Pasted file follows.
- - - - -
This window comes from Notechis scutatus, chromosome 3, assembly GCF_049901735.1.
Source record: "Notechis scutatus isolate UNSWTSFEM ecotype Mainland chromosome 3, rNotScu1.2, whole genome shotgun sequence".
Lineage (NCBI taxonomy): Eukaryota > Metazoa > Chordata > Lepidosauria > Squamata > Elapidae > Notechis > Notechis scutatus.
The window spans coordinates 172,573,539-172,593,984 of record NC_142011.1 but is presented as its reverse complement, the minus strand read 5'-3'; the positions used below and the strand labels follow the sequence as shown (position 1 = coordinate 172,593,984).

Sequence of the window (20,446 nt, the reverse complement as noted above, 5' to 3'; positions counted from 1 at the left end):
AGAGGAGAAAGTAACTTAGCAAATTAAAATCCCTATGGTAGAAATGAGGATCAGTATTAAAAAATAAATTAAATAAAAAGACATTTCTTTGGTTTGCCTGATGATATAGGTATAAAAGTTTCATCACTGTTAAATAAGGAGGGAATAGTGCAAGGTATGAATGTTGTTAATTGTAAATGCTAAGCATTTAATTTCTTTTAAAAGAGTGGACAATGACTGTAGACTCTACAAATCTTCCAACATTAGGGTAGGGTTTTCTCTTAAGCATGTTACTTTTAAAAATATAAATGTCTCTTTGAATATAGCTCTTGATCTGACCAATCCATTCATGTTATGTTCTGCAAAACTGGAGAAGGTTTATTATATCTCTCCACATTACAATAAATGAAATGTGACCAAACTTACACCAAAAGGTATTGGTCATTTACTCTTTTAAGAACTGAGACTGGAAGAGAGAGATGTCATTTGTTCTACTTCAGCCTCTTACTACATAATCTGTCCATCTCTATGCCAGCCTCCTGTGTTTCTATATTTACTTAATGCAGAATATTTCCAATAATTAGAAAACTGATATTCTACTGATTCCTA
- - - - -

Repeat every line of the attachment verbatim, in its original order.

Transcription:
This window comes from Notechis scutatus, chromosome 3, assembly GCF_049901735.1.
Source record: "Notechis scutatus isolate UNSWTSFEM ecotype Mainland chromosome 3, rNotScu1.2, whole genome shotgun sequence".
Lineage (NCBI taxonomy): Eukaryota > Metazoa > Chordata > Lepidosauria > Squamata > Elapidae > Notechis > Notechis scutatus.
The window spans coordinates 172,573,539-172,593,984 of record NC_142011.1 but is presented as its reverse complement, the minus strand read 5'-3'; the positions used below and the strand labels follow the sequence as shown (position 1 = coordinate 172,593,984).

Sequence of the window (20,446 nt, the reverse complement as noted above, 5' to 3'; positions counted from 1 at the left end):
AGAGGAGAAAGTAACTTAGCAAATTAAAATCCCTATGGTAGAAATGAGGATCAGTATTAAAAAATAAATTAAATAAAAAGACATTTCTTTGGTTTGCCTGATGATATAGGTATAAAAGTTTCATCACTGTTAAATAAGGAGGGAATAGTGCAAGGTATGAATGTTGTTAATTGTAAATGCTAAGCATTTAATTTCTTTTAAAAGAGTGGACAATGACTGTAGACTCTACAAATCTTCCAACATTAGGGTAGGGTTTTCTCTTAAGCATGTTACTTTTAAAAATATAAATGTCTCTTTGAATATAGCTCTTGATCTGACCAATCCATTCATGTTATGTTCTGCAAAACTGGAGAAGGTTTATTATATCTCTCCACATTACAATAAATGAAATGTGACCAAACTTACACCAAAAGGTATTGGTCATTTACTCTTTTAAGAACTGAGACTGGAAGAGAGAGATGTCATTTGTTCTACTTCAGCCTCTTACTACATAATCTGTCCATCTCTATGCCAGCCTCCTGTGTTTCTATATTTACTTAATGCAGAATATTTCCAATAATTAGAAAACTGATATTCTACTGATTCCTA